Ward 8 residents feel the most unsafe in their neighborhoods during the day and at night, according to a survey conducted last summer.
Three nonprofit groups—the Community Preservation and Development Corporation, the Council for Court Excellence, and the Local Initiatives Support Corporation—administered the Districtwide survey to more than 900 residents both in person and online. Questions revolved around how safe residents feel in certain areas at certain times, their relationships with police, and ways to improve public safety. The survey is part of a two-year effort called Collaborating for Prevention.
“Our goal with this survey is to identify what we need to do to strengthen partnerships between residents who live in communities across the city and the law enforcement officers who are supposed to protect them,” Pamela Lyons, a senior vice president at CPDC, said in a statement.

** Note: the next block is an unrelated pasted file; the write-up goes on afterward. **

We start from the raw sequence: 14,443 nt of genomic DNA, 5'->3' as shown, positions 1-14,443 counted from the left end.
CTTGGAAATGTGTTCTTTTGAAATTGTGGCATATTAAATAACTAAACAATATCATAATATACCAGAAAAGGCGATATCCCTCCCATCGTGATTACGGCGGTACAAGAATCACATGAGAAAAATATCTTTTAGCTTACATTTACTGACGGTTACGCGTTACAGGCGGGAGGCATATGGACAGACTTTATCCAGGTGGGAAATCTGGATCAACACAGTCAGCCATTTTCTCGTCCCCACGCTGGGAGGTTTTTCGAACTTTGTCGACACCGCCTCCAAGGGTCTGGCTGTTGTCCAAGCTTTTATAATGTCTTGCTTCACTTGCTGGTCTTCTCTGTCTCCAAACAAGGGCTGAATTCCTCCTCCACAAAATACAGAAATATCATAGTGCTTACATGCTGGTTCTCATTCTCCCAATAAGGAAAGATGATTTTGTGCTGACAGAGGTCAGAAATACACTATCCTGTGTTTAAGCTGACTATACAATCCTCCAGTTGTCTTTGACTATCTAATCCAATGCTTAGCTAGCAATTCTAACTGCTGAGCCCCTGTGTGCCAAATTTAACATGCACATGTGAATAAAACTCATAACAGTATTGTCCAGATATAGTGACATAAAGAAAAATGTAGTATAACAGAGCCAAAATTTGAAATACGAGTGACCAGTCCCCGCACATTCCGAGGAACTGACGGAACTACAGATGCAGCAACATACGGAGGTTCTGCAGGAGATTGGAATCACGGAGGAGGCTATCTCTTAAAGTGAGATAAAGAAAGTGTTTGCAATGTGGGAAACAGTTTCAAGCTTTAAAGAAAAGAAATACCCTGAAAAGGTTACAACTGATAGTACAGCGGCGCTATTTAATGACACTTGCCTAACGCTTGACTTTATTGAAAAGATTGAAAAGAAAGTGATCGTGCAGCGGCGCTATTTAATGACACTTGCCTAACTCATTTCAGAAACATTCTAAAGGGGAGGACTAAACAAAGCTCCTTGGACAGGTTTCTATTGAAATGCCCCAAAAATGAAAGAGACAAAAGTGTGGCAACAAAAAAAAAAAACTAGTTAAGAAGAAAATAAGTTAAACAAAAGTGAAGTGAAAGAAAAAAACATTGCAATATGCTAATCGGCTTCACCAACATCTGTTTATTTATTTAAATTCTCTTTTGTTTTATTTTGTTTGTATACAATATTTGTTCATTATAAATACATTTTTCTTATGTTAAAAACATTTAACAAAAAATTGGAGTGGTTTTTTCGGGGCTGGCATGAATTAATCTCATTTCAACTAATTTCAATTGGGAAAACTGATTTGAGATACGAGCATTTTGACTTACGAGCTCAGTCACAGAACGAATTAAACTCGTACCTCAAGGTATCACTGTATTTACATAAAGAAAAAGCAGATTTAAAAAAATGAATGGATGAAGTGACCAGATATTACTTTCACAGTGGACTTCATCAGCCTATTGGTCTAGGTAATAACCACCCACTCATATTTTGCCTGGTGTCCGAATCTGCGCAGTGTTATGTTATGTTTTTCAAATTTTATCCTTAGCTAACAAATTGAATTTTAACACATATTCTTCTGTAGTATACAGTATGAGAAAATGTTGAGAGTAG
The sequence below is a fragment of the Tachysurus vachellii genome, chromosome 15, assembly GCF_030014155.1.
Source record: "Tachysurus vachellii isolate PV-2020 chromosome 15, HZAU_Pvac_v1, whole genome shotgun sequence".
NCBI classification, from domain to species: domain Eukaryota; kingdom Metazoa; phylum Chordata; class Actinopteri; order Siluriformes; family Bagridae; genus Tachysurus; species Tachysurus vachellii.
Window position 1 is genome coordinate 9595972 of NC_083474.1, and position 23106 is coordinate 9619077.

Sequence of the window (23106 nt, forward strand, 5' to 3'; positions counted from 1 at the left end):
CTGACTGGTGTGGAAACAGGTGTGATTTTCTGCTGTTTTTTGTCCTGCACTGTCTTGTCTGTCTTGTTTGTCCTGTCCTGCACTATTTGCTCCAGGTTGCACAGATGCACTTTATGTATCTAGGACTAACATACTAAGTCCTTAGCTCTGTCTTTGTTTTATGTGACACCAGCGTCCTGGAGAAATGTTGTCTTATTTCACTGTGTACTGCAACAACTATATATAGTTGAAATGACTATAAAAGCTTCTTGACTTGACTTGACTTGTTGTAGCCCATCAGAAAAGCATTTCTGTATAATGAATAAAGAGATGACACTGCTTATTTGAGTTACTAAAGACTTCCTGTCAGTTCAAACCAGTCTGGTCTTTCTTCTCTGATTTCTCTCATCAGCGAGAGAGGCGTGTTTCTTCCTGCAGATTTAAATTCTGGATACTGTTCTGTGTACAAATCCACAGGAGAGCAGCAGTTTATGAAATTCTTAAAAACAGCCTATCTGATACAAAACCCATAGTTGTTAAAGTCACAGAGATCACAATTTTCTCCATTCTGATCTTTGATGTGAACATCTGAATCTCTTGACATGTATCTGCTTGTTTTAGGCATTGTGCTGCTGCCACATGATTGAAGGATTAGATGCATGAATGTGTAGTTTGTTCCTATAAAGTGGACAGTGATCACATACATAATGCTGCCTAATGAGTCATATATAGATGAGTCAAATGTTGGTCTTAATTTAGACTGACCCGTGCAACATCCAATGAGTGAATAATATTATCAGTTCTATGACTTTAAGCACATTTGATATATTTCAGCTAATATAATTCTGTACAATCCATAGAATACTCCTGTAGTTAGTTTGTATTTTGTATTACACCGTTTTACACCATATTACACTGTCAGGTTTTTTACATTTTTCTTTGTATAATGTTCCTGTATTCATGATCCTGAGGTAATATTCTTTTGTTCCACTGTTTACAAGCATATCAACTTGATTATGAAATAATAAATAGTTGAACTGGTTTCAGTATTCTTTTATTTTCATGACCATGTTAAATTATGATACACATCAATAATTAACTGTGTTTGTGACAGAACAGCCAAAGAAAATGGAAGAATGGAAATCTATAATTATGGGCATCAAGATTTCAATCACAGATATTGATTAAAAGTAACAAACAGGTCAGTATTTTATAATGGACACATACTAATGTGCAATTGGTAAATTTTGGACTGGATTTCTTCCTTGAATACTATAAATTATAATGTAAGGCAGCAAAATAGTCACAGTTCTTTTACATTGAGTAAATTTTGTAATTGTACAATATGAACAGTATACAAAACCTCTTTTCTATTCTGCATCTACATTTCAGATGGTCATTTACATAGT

Citywide, according to the report, most residents reported feeling safe in private spaces like their homes or cars at all hours of the day, but not safe or only somewhat safe after dark in public places like Metro stations, playgrounds, and stores:
According to the groups, more than half of all survey participants said they had experienced or witnessed neighborhood crime, with African-American respondents being four times more likely to have seen multiple gun crimes than white ones:
Based on the results, CPDC recommends developing more communication between residents and police, increasing the access residents have to public-safety data, and investing more in trauma services for youth affected by violent crime.
You can read the full report here.